Matea Benedetti was vexed by the dreadful impact of “fast” fashion on the environment. So she started her own clothing line.

Matea Benedetti

Matea Benedetti.

This article, by author Mia Baškovič of Slovenia, was a Silver Prize winner in the Climate Champion Profiles Challenge, organized by Global Youth & News Media and was part of The Writing’s on the Wall project, in partnership with News Decoder and The Climate Academy. The project aims to help student journalists in their climate change reporting and to offer schools new tools to integrate climate science into their teaching.

Fast fashion is one of the world’s most burning environmental problems, and yet it does not get talked about enough.

Teenagers love shopping for cheap clothes online. New trends, which seem to change daily, are so easily accessible. A few clicks, a few days and the ordered clothes are waiting at the door. We wear them a few times and then we are already attracted to a new trend, which is “more beautiful.”

With throwing “away” the clothes we do not like anymore we discard the labour of those who work in sweatshops day and night for a wage barely enough to survive on. Furthermore, the produced toxic waste is not only a risk to their health, but also causes pollution and climate change.

Matea Benedetti is a Slovenian fashion and costume designer. She was vexed by the impact of fast fashion on the environment and saw that the biggest and most popular fashion brands were not making any changes for the better.

“I realised there is no time, so I decided to do something myself,” Benedetti said.

She decided to create a slow fashion label. “The decision has changed me as a fashion designer and as a person because now I am more aware of how individuals can contribute to saving the planet by what they wear.”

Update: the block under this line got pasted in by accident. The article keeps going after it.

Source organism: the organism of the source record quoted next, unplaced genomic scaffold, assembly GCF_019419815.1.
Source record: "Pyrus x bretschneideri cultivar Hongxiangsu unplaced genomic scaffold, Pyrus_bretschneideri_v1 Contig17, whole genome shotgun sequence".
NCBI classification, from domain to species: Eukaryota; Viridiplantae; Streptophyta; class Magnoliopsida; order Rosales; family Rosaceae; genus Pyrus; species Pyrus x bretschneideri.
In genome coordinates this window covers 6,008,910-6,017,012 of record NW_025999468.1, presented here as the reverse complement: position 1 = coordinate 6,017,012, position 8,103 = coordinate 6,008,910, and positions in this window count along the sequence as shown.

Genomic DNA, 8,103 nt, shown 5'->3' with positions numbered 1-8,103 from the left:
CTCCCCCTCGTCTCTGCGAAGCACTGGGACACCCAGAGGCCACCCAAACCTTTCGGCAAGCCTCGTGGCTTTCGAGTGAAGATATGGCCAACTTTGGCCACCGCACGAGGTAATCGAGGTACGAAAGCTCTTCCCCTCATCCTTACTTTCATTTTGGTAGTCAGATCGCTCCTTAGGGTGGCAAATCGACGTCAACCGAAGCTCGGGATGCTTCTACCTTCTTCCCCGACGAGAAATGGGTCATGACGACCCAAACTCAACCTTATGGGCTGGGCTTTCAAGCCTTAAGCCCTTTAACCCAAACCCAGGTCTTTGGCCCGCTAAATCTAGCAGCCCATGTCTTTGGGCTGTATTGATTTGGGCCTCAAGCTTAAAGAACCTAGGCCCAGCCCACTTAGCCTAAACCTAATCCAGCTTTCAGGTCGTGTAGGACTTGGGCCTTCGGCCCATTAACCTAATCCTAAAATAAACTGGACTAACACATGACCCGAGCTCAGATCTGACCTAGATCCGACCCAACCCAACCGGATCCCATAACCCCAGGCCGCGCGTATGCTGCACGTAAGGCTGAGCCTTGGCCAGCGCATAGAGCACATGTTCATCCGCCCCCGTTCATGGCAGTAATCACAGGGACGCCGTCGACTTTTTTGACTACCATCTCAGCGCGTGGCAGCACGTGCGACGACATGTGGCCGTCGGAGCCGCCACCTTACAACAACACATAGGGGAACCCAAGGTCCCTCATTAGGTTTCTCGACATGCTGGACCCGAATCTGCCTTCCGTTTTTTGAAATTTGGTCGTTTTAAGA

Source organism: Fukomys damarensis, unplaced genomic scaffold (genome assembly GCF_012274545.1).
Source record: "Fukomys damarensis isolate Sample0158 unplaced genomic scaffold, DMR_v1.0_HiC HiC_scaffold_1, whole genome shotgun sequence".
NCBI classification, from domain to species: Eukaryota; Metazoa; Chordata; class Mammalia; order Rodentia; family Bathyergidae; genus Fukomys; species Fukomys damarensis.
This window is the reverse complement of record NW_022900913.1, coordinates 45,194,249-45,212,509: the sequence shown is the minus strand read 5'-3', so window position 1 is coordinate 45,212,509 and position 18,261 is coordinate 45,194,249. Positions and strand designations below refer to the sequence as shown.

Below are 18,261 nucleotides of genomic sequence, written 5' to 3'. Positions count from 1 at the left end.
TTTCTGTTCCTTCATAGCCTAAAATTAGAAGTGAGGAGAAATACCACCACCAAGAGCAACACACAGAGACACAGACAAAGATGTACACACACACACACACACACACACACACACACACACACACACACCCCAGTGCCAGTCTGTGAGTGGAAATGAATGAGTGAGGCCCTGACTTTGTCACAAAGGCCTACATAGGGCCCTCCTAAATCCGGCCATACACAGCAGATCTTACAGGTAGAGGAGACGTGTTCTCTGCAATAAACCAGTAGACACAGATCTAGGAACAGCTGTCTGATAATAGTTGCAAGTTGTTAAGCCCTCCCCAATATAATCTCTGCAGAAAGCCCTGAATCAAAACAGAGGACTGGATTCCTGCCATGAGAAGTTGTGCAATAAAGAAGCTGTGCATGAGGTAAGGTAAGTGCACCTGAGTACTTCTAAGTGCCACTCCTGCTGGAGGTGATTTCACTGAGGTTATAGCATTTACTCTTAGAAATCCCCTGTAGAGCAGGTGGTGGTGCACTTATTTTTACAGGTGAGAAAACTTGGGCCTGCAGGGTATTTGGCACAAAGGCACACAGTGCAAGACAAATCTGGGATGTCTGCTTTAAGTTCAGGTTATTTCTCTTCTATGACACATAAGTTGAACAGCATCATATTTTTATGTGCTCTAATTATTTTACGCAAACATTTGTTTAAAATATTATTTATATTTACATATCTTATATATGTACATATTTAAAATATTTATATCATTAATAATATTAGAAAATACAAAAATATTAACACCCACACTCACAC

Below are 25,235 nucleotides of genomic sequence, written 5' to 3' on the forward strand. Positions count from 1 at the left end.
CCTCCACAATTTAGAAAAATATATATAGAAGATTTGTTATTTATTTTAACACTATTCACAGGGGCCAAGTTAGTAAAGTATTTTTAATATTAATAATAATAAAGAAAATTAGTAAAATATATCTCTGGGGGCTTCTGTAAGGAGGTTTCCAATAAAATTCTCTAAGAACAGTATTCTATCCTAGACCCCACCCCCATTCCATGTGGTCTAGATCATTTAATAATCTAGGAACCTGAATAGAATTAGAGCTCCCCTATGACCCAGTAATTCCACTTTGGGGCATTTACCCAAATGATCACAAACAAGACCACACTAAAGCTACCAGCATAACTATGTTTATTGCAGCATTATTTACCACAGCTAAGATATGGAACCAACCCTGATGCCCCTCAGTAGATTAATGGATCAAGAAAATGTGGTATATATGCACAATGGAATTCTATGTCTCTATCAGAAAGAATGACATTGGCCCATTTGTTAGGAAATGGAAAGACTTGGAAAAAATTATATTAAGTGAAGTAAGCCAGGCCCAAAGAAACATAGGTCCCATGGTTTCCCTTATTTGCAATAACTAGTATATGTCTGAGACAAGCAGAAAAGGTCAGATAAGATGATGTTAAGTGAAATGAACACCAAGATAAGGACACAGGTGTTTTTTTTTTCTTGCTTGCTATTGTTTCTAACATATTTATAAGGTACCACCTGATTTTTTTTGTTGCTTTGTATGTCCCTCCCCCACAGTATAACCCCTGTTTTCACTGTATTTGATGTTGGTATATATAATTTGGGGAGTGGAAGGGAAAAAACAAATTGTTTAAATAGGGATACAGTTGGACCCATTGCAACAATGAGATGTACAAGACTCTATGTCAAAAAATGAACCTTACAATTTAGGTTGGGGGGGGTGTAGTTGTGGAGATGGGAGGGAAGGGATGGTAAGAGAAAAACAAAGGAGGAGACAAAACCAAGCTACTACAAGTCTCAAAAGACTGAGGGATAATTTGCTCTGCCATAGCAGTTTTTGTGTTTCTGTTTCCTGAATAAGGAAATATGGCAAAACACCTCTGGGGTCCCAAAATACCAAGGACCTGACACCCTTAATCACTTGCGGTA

Clothing that’s animal-friendly

Benedetti enrolled at the High School of Design in Ljubljana after she was impressed by the fashion sketches she saw there. She studied in the field of textile and clothing design at the Faculty of Design in Slovenia and HKU University of the Arts Utrecht in the Netherlands.

In addition to her love for drawing, Benedetti has loved animals since she was a child.

“I have spent my childhood in a village, in close contact with nature and many animals,” Benedetti said. She did not want to just create an environmentally-friendly, sustainable and animal-free fashion brand, but also advocate for endangered animal species.

A sustainable business model for a sustainable planet

For two decades Benedetti created costume designs for theaters and opera houses in Italy, Germany and Slovenia. “I never thought I would become a fashion designer,” Benedetti said.

Her quest for environmentally-friendly fashion began when peace silk made from humane breeding and harvesting first came on the market.

Benedetti’s brand Benedetti Life, founded in 2019, is built on a sustainable luxury fashion that focuses on environmental awareness and responsible consumerism and ethics.

“Environmental awareness is choosing materials that have minimal environmental impact,” Benedetti said. “Responsible consumerism is buying sustainable products. Ethics means a fair wage for workers and use of materials that are not of animal origin.”